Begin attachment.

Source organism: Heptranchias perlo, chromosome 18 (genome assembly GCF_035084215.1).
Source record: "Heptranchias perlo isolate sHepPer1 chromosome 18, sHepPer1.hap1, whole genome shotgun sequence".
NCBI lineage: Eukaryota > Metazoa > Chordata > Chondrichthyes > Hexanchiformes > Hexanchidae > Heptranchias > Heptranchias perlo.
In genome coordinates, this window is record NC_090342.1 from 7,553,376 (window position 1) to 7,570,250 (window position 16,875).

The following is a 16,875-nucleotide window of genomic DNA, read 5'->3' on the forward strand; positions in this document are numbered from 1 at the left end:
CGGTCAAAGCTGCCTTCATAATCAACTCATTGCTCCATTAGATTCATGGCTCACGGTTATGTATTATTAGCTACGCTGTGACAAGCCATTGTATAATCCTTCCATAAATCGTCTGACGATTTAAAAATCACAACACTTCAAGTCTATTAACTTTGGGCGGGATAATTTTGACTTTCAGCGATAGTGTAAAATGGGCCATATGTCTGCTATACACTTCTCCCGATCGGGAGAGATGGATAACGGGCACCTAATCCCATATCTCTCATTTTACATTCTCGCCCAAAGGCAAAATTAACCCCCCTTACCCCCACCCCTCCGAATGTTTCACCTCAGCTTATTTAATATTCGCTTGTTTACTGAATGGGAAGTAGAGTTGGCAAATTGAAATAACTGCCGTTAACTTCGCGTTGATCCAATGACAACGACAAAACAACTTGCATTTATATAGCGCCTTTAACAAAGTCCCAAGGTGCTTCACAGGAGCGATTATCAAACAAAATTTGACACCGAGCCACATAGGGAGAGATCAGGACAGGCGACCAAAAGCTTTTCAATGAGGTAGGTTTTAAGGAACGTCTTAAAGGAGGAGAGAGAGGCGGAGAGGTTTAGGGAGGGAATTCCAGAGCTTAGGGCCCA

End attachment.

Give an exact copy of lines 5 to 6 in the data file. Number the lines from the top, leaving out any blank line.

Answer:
The following is a 16,875-nucleotide window of genomic DNA, read 5'->3' on the forward strand; positions in this document are numbered from 1 at the left end:
CGGTCAAAGCTGCCTTCATAATCAACTCATTGCTCCATTAGATTCATGGCTCACGGTTATGTATTATTAGCTACGCTGTGACAAGCCATTGTATAATCCTTCCATAAATCGTCTGACGATTTAAAAATCACAACACTTCAAGTCTATTAACTTTGGGCGGGATAATTTTGACTTTCAGCGATAGTGTAAAATGGGCCATATGTCTGCTATACACTTCTCCCGATCGGGAGAGATGGATAACGGGCACCTAATCCCATATCTCTCATTTTACATTCTCGCCCAAAGGCAAAATTAACCCCCCTTACCCCCACCCCTCCGAATGTTTCACCTCAGCTTATTTAATATTCGCTTGTTTACTGAATGGGAAGTAGAGTTGGCAAATTGAAATAACTGCCGTTAACTTCGCGTTGATCCAATGACAACGACAAAACAACTTGCATTTATATAGCGCCTTTAACAAAGTCCCAAGGTGCTTCACAGGAGCGATTATCAAACAAAATTTGACACCGAGCCACATAGGGAGAGATCAGGACAGGCGACCAAAAGCTTTTCAATGAGGTAGGTTTTAAGGAACGTCTTAAAGGAGGAGAGAGAGGCGGAGAGGTTTAGGGAGGGAATTCCAGAGCTTAGGGCCCA